Lamphier Lake
Gunsight Pass

excerpts from the book
Colorado's
Incredible Backcountry Trails 
by David Day

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Incredible Backcountry Trails
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    Distance: 7.4 miles
         (round trip to all points of interest)  

    Walking time: 5 1/4 hours
            
    Elevations
    : 2,150 ft. gain/loss
       Lamphier Lake Trailhead (start): 10,040 ft.
       Lamphier Lake: 11,700 ft.
       Gunsight Pass: 12,167 ft.

    Trail: Well maintained as far as Lamphier Lake.

    Season: Midsummer through mid-fall. The higher parts of the trail are usually covered with snow from November through mid-July.

    Vicinity: Near Gunnison

    Lamphier LakeLamphier Lake

     

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    Like most of the alpine lakes in Colorado, Lamphier Lake is a glacial tarn that was scooped out of the surrounding rock during the last ice age. The well-protected lake lies just below timberline, and is surrounded on three sides by Broncho Mountain, Square Top Mountain, and Fossil Mountain. Lamphier is particularly scenic early in the morning when Square Top Mountain is reflected from its shaded, mirror-smooth surface; if you are interested in seeing this morning spectacle you will find several fine camping sites in the trees along its eastern shore.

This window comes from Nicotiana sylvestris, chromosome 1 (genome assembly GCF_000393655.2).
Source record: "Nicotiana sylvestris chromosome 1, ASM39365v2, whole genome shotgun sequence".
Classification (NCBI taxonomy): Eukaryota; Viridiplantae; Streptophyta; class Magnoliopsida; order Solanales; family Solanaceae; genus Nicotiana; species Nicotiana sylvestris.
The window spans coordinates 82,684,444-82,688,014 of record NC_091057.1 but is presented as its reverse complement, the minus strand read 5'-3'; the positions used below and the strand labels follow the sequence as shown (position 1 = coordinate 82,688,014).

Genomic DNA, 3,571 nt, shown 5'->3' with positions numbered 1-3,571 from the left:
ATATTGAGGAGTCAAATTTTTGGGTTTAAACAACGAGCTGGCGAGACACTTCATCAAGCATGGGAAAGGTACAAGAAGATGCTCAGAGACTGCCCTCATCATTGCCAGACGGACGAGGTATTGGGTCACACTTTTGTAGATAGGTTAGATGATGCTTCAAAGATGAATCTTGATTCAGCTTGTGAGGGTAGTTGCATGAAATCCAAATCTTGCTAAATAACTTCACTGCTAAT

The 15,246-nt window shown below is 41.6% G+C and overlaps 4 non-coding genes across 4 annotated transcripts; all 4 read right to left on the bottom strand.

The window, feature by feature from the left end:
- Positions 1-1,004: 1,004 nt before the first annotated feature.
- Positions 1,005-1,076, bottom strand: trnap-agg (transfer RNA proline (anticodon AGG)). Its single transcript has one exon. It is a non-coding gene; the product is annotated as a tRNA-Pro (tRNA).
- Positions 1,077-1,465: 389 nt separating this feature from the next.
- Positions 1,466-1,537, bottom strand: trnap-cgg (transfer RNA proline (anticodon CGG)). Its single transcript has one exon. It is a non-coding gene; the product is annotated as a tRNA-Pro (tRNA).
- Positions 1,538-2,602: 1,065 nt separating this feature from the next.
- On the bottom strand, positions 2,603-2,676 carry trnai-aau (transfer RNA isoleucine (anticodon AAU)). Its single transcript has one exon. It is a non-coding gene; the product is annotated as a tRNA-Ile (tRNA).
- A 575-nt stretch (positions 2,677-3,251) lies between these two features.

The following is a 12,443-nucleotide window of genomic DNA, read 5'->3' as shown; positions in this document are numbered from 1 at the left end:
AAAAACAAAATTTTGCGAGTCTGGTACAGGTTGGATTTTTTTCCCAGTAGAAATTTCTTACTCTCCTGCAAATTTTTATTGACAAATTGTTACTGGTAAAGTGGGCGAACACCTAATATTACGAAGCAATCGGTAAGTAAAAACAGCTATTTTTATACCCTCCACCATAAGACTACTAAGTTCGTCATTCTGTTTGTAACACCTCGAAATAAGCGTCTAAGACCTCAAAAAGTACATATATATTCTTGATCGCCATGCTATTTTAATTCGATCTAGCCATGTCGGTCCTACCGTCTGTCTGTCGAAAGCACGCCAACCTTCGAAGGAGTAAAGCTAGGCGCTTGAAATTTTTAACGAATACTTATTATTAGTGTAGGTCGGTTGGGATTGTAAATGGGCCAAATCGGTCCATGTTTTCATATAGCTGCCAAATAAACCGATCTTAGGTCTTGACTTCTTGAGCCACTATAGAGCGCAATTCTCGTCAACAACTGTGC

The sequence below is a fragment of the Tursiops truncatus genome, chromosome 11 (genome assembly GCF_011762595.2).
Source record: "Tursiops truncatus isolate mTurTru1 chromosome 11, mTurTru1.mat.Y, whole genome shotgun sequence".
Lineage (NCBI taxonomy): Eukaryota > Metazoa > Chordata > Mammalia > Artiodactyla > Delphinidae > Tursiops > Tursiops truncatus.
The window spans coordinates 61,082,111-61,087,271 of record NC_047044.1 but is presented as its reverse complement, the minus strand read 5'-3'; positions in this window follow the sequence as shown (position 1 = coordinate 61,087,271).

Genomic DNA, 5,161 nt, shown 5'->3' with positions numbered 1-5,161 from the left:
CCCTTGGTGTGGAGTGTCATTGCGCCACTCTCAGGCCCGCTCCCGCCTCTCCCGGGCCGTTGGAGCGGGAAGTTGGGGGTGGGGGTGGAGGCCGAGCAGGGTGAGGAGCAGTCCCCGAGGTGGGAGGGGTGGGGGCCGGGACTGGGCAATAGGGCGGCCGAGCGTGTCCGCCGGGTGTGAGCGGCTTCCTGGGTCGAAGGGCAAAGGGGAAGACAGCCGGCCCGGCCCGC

Although Lamphier lies in a bowl of granite and schist, the ridge above the west side of the lake is capped with an unusual layer of limestone. Looking up at the ridge you can easily distinguish the difference in color and texture between the granite and its sedimentary overburden. Most of Colorado was once covered with sedimentary rock, but in the 45 million years since the Rocky Mountains were uplifted most of the overlying sedimentary deposits have eroded away. The ridge above Lamphier Lake is called Fossil Ridge because, like most limestone formations, it is rich in fossils.

    The trail to Lamphier Lake is initially very rocky as it climbs up what must be a deposit of rubble left behind by the ancient glacier. Fortunately the grade not steep, and after the first mile the trail is not so rocky. After a half-hour the route crosses to the west side of Lamphier Creek and then, five minutes later, crosses back to the east. The trail stays on the east side of Lamphier Creek for the remainder of the hike.

    25 minutes after the second crossing of Lamphier you will cross another small creek that drains Lower Lamphier Lake. According to most maps there is a spur trail that follows this drainage up to the lower lake, but that is wrong. There is no trail up the drainage below Lower Lamphier Lake. The trail to Lower Lamphier Lake actually begins another 0.2 mile up the main trail from the drainage, but the spur is unmarked and because of the error on the maps few people visit Lower Lamphier Lake. That is a pity because the lake is certainly worth visiting. It is nearly as big as the upper lake, and it is only a 4-minute walk from the main trail.